|TPM Security Easy To Defeat|
|Written by Harry Fairhead|
|Wednesday, 18 August 2021|
The headline says it all, but not in sufficient depth for you to understand exactly what the situation is. There is a hardware hack that means that you can compromise a machine that has been set up in a particular way. This is important, but it's not a TPM killer. What is surprising is how simple the hack is considering that TPM is the state of the art security hardware.
The TPM - Trusted Platform Module - is present in most modern machines, but it is often switched off. Microsoft plans to make it a requirement for Windows 11 and various Windows features such as BitLocker are significantly easier to use with it switched on. Linux also makes use of it, but it is less of a "selling point" as few try to actually sell Linux. What all this means is that secure isn't so secure and it is a lesson in how things can go very wrong.
I'm not a security guy. In fact, I find most things about security to be fairly boring and usually a nuisance that gets in the way of getting a job done. This isn't to say that I think security is irrelevant, it's just that I consider it someone else's problem. However, the TPM is hardware and I'm interested in hardware so to my surprise I discovered that this particular attack is very easy if you know some hardware techniques.
The attack has been known for a while, but it resurfaced in a practical form when the Dolos Group was given a laptop to use as a test of security. In the blog describing the events that unfolded the laptop is described and seems well locked down, apart from the fact that the encrypted BitLocker disk is secured using the TPM. This should mean maximum security because the hardware is designed to be secure, as the researhers readily admit. But then they notice something. The TPM chip is connected to the rest of the machine via the SPI bus and with no encyrption. A circuit diagram of the laptop helped but wasn't essential.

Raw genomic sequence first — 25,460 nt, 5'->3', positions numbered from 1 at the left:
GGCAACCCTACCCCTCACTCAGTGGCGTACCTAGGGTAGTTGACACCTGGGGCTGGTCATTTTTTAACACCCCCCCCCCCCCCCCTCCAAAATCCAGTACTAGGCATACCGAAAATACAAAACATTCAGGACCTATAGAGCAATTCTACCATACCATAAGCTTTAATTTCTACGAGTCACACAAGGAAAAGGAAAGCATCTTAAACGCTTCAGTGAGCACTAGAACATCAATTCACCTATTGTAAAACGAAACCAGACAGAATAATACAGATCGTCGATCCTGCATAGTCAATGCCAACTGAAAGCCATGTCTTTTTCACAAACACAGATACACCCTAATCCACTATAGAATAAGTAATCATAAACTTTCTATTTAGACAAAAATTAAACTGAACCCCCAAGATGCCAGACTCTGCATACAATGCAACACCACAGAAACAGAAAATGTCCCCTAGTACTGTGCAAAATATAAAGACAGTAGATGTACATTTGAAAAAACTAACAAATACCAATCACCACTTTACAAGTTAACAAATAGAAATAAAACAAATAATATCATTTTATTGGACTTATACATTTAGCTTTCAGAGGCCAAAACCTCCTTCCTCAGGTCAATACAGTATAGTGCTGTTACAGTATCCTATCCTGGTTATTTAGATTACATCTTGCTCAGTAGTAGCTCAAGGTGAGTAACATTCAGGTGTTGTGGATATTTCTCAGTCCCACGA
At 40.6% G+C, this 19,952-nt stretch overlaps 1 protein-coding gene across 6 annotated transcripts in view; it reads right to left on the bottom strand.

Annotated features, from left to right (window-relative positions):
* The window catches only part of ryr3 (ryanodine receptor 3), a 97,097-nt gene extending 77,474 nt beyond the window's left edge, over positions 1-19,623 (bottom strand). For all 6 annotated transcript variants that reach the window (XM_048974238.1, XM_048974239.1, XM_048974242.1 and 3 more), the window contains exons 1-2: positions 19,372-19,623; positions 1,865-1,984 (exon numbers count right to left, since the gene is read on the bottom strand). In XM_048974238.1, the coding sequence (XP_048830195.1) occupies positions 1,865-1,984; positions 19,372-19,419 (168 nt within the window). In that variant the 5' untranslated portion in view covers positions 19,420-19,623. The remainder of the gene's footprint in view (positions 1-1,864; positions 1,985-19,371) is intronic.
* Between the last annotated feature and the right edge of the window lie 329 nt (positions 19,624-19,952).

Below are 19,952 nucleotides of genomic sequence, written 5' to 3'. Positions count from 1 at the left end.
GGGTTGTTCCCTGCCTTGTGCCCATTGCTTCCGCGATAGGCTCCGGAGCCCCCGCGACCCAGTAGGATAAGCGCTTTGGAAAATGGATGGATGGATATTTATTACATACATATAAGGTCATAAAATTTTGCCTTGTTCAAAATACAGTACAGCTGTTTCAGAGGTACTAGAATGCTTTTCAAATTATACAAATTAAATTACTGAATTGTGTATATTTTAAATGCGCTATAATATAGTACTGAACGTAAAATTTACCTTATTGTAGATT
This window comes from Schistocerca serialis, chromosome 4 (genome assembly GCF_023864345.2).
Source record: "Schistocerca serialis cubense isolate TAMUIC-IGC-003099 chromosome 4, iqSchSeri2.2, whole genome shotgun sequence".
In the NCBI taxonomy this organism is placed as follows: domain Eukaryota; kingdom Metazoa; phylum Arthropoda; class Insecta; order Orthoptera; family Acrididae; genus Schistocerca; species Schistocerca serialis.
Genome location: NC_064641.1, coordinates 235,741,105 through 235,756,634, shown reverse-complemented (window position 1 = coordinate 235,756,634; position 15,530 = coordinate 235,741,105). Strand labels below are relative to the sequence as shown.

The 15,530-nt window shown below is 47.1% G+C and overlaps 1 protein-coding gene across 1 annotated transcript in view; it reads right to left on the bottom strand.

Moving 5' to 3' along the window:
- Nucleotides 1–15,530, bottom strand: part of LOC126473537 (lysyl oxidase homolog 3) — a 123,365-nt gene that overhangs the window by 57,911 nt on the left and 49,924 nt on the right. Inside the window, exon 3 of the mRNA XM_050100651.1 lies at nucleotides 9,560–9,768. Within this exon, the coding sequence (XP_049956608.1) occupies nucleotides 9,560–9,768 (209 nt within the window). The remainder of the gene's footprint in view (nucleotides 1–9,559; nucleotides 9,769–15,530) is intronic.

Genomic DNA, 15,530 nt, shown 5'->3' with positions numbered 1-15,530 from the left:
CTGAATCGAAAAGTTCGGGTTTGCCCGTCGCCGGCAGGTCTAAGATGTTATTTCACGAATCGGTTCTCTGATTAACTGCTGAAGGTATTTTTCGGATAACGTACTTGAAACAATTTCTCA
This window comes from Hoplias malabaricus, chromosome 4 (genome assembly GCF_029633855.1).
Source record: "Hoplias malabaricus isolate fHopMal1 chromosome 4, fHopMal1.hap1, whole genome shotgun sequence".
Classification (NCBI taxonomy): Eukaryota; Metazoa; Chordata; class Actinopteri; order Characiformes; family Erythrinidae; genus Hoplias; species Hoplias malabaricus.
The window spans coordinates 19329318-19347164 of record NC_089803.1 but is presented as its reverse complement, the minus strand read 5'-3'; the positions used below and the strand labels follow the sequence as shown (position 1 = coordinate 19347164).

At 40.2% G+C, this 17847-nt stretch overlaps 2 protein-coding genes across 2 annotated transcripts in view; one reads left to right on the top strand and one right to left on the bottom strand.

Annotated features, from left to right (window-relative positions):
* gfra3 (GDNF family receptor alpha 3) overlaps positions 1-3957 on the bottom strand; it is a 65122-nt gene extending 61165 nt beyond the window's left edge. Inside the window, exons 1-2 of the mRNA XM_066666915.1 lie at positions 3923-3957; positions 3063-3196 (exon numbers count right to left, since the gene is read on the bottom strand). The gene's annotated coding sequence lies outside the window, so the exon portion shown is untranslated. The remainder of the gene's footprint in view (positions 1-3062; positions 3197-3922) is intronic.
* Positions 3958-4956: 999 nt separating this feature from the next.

Once you know that the encryption key is sent over the SPI bus in plain text your only real problem is making a physical connection to the bus, which in these days of surface mount components isn't as easy as it used to be.
Eventually the researchers found an SPI connection to a larger chip with reasonable sized pins that allowed them to attatch a logic analyzer to the bus - a fairly cheap instrument that most hardware guys have. This allows you to watch the data on the SPI bus and with the help of a software protocol analyzer you can simply read the data. This could then be fed to a BitLocker toolkit program that extracts the key without any manual input. Notice that the key extractor is very simple in that the key is in plain text and can simply be read if you know where it is in the data stream.
Once they had the key and an image of the drive, decryption was simple and from this point everything else is much easier. The researchers used the data on the disk to break into the corporate network, but this really isn't part of the story in that once you have access to the drive you can take your time and use the data in creative ways.
This is refered to as an "evil maid" attack because it is supposed that if you left your laptop in a hotel room then a member of the room servicing staff have enough time to perform the attack.
What is really intersting is that this is another example of how sophisticated security is useless if it has a weak link. The researchers say:
"Getting around the TPM in this manner is akin to ignoring Fort Knox and focusing on the not-so-armored car coming out of it."
I would say that is more like Fort Knox loading bullion into the back of a 4x4 and sending it out into the wilds and just hoping it doesn't meet anyone.
The solution of course is to use encryption on the SPI bus, but that is going to be one of those security concerns that I personally hope to avoid by getting someone else to do the job. In the mean time it makes Microsoft's insistence on hardware-based security look a little less convincing.
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|Last Updated ( Wednesday, 18 August 2021 )|